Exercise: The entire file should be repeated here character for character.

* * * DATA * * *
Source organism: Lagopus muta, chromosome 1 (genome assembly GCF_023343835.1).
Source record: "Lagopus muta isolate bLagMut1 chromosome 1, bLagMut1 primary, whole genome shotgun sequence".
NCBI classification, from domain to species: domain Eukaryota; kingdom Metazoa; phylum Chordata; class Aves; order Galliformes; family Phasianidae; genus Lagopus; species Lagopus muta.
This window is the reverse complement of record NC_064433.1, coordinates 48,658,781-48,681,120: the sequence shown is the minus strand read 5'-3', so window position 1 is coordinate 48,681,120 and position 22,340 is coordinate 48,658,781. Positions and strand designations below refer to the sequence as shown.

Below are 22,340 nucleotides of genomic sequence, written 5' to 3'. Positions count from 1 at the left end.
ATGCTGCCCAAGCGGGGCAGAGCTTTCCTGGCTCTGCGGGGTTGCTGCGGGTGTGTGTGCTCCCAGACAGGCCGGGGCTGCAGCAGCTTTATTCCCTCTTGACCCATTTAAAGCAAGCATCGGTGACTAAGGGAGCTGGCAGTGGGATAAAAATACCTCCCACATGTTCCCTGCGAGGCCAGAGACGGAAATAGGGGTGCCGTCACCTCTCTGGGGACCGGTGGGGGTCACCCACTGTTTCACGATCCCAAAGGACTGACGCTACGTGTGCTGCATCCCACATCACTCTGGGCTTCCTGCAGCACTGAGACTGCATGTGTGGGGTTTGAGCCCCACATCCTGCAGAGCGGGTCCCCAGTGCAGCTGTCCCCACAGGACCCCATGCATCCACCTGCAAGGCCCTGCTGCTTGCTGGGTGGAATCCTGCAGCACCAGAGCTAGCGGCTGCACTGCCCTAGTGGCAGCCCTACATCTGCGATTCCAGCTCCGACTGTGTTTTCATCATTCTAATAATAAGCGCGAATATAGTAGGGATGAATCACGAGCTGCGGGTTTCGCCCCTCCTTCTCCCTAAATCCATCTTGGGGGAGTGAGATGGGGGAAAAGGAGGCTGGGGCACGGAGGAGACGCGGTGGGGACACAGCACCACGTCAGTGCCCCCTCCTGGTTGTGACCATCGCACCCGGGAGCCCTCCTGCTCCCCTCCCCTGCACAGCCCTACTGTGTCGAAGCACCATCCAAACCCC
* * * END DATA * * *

Source organism: Lagopus muta, chromosome 1 (genome assembly GCF_023343835.1).
Source record: "Lagopus muta isolate bLagMut1 chromosome 1, bLagMut1 primary, whole genome shotgun sequence".
NCBI classification, from domain to species: domain Eukaryota; kingdom Metazoa; phylum Chordata; class Aves; order Galliformes; family Phasianidae; genus Lagopus; species Lagopus muta.
This window is the reverse complement of record NC_064433.1, coordinates 48,658,781-48,681,120: the sequence shown is the minus strand read 5'-3', so window position 1 is coordinate 48,681,120 and position 22,340 is coordinate 48,658,781. Positions and strand designations below refer to the sequence as shown.

Below are 22,340 nucleotides of genomic sequence, written 5' to 3'. Positions count from 1 at the left end.
ATGCTGCCCAAGCGGGGCAGAGCTTTCCTGGCTCTGCGGGGTTGCTGCGGGTGTGTGTGCTCCCAGACAGGCCGGGGCTGCAGCAGCTTTATTCCCTCTTGACCCATTTAAAGCAAGCATCGGTGACTAAGGGAGCTGGCAGTGGGATAAAAATACCTCCCACATGTTCCCTGCGAGGCCAGAGACGGAAATAGGGGTGCCGTCACCTCTCTGGGGACCGGTGGGGGTCACCCACTGTTTCACGATCCCAAAGGACTGACGCTACGTGTGCTGCATCCCACATCACTCTGGGCTTCCTGCAGCACTGAGACTGCATGTGTGGGGTTTGAGCCCCACATCCTGCAGAGCGGGTCCCCAGTGCAGCTGTCCCCACAGGACCCCATGCATCCACCTGCAAGGCCCTGCTGCTTGCTGGGTGGAATCCTGCAGCACCAGAGCTAGCGGCTGCACTGCCCTAGTGGCAGCCCTACATCTGCGATTCCAGCTCCGACTGTGTTTTCATCATTCTAATAATAAGCGCGAATATAGTAGGGATGAATCACGAGCTGCGGGTTTCGCCCCTCCTTCTCCCTAAATCCATCTTGGGGGAGTGAGATGGGGGAAAAGGAGGCTGGGGCACGGAGGAGACGCGGTGGGGACACAGCACCACGTCAGTGCCCCCTCCTGGTTGTGACCATCGCACCCGGGAGCCCTCCTGCTCCCCTCCCCTGCACAGCCCTACTGTGTCGAAGCACCATCCAAACCCC